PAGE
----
Gallbladder Cancer – Symptoms, Diagnosis & Treatment Options
Gallbladder is an important organ of the digestive system. It is located posterior to the liver, about 3-4 inches long and acts as a storage unit of bile. Bile is a yellowish-green fluid produced by the liver that is vital for the digestion of fats or lipids. The gallbladder concentrates and holds the bile, till it is needed for fat digestion, upon receiving the signal for fat metabolism, it releases the bile into the duodenum.
The wall of the gallbladder has three layers, the innermost mucosal layer, the middle layer or the muscularis and the outer serosa.
Primary gallbladder cancer originates in the inner layer and spreads into the outer layers as it grows. It may also spread beyond that to affect the liver, bile duct, and stomach. 85% of Gallbladder Cancers (GBC) are adenocarcinoma; the remaining 15% are rare types of Gallbladder Cancers (GBC). There are three types of adenocarcinoma – Non-papillary adenocaricoma, papillary adenocarcinoma and mucinous adenocarcinoma. About 75% of all adenocarcinomas are non-papillary adenocarcinomas.
The other types of Gallbladder Cancers include – Squamous cell cancers, Adenosquamous Gallbladder Cancer, small cells Gallbladder Cancer, Sarcoma of the gall bladder, and NET (Neuroendocrinal tumor).
Facts about gallbladder cancer:
- It is a relatively rare cancer among GI (gastrointestinal) cancers. Yet, it constitutes about 80-90% of the cancers that affect the biliary tracts
- It is a malignancy with a marked ethnic and geographical variation (7/100,000 cases in India) versus the western countries (1.5/100,000 in the USA). Within India, it is more prevalent in the northern and the northeastern states (Bihar, Orissa, West Bengal)
- Women are twice more likely to be affected by it than men and the frequency increases in women above 65 years of age. Learn more.
- GBC (gallbladder cancer) is the most aggressive of biliary cancer, with a poor prognosis the survival rate of patients with gallbladder cancer in the advanced stage is a dismal 6 months. The 5-year survival rate is less than 5% in stage IV cancer.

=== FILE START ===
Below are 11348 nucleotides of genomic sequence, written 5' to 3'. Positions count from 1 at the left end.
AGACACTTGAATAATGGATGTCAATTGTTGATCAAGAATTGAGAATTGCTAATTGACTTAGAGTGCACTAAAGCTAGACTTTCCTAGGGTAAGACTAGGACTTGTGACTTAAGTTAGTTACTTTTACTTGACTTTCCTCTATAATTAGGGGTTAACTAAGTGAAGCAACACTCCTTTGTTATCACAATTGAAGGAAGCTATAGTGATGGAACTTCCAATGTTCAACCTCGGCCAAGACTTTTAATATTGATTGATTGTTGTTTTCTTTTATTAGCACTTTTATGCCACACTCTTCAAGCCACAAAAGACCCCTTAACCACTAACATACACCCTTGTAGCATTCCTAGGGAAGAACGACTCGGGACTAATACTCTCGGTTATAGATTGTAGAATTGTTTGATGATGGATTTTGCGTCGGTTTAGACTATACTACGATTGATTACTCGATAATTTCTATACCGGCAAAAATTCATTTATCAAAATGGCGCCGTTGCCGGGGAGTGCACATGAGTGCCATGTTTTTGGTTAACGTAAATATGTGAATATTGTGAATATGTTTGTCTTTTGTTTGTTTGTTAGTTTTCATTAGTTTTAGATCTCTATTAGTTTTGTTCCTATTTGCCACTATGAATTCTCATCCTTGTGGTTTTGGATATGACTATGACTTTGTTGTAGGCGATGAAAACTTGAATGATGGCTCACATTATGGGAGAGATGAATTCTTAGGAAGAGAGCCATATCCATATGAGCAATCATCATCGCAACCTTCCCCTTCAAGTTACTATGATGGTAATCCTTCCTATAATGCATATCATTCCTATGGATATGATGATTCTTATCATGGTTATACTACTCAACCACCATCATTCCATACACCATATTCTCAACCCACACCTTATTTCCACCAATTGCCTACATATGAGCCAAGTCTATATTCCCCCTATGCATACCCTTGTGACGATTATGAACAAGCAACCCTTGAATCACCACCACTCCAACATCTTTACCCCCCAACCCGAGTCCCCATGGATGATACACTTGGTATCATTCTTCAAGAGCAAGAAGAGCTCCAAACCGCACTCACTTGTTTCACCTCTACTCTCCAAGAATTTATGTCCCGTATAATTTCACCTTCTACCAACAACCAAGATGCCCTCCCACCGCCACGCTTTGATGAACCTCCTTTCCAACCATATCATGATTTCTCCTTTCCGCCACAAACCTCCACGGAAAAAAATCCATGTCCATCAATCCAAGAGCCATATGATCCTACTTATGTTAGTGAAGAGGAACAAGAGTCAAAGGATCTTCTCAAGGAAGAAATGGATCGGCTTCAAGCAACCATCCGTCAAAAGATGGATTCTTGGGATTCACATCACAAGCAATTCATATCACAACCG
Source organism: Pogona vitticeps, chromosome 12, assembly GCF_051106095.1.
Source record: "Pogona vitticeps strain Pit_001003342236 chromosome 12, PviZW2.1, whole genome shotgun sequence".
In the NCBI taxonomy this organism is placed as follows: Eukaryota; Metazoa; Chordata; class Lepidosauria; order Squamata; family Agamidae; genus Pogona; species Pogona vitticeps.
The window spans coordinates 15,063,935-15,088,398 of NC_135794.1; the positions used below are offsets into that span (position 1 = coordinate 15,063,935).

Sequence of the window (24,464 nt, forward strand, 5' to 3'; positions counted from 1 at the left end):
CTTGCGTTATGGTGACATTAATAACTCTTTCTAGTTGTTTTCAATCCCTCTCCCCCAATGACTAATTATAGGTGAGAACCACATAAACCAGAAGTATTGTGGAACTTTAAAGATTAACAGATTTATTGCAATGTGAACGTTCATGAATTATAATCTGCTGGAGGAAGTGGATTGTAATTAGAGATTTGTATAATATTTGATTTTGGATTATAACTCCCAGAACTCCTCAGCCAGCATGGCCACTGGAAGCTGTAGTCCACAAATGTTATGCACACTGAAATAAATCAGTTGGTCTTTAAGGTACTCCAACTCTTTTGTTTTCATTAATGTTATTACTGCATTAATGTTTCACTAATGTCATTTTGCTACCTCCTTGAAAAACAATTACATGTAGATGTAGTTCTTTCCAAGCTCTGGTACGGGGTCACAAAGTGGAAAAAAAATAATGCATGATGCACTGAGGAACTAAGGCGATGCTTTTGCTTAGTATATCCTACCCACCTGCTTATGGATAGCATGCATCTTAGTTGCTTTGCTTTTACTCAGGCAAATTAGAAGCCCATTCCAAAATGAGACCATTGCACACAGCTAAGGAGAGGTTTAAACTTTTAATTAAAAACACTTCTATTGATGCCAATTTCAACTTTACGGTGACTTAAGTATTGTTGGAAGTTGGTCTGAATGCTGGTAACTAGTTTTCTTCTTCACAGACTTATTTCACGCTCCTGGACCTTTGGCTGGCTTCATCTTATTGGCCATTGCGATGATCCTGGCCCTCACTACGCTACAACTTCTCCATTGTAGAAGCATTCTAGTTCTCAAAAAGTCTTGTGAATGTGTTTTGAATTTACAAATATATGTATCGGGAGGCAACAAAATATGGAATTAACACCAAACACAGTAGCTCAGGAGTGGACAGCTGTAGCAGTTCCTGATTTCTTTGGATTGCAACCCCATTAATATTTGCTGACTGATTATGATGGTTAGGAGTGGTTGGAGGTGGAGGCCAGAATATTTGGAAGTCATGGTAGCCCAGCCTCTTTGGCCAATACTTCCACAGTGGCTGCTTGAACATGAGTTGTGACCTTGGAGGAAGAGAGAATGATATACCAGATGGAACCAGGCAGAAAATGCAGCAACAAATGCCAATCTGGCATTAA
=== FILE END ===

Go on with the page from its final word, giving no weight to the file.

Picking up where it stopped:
- Gallbladder cancer incidence is low in south India and its association with gallstones is also low.
- Currently, there are no biochemical tests to detect GBC
What does gallbladder cancer feel like?
One of the challenges for early detection of gallbladder cancer is that gallbladder cancer symptoms can be vague and may mimic other conditions such as cholelithiasis and cholecystitis.
There are cases where gallbladder cancer has been incidentally diagnosed during a laparotomy – a surgical incision into the abdominal cavity in preparation for major surgery. By the time it presents in a late stage, the disease is characterized by local invasion, extensive regional lymph node metastasis, and distant metastasis or spread to other organs.
Gallbladder cancer has a high propensity to implant or seed onto peritoneum, laparoscopic or laparotomy wounds.
Since the gallbladder is located deep inside the body, cancer remains mostly undetected till it reaches its later stages. The scope of gall bladder treatment increases if detected early.
Signs and symptoms of gallbladder cancer:
- Pain in the upper right part of the belly
- Gall bladder enlargement
- Jaundice, with yellowing of the skin and in the white part of eyes (caused as a result of bile accumulation in different body parts)
- Swelling in and around the belly
- Other symptoms include nausea, loss of appetite, weight loss, fever, itchiness in the skin, etc.
Advanced stage gallbladder cancer symptoms:
- Jaundice – yellowing of the skin and whites of the eyes
- Steady abdominal pain, especially in the upper right region
- Nausea, bile, and vomiting
- A lump in the abdomen
- Loss of appetite
- Unnatural weight loss
Can gallbladder cancer be seen on ultrasound?
An ultrasound would help to detect any tumours present in the gallbladder walls, or its spread if that caused the lymph nodes to enlarge. An endoscopic ultrasound might help to detect and differentiate between a benign vs malignant polyp.
The detection of gallbladder stones if entrapped in a mass becomes challenging to diagnose with ultrasound, and there are chances to miss the cancer growth. Other diagnostic tests will help in GBC detection.
Diagnostic tests for gallbladder cancer:
Currently, there are no biochemical tests for the early detection of gallbladder cancer. One of the first modalities for detection is a transabdominal ultrasound (USG). However, USG is user-dependent and subtle changes in the gall bladder could be missed.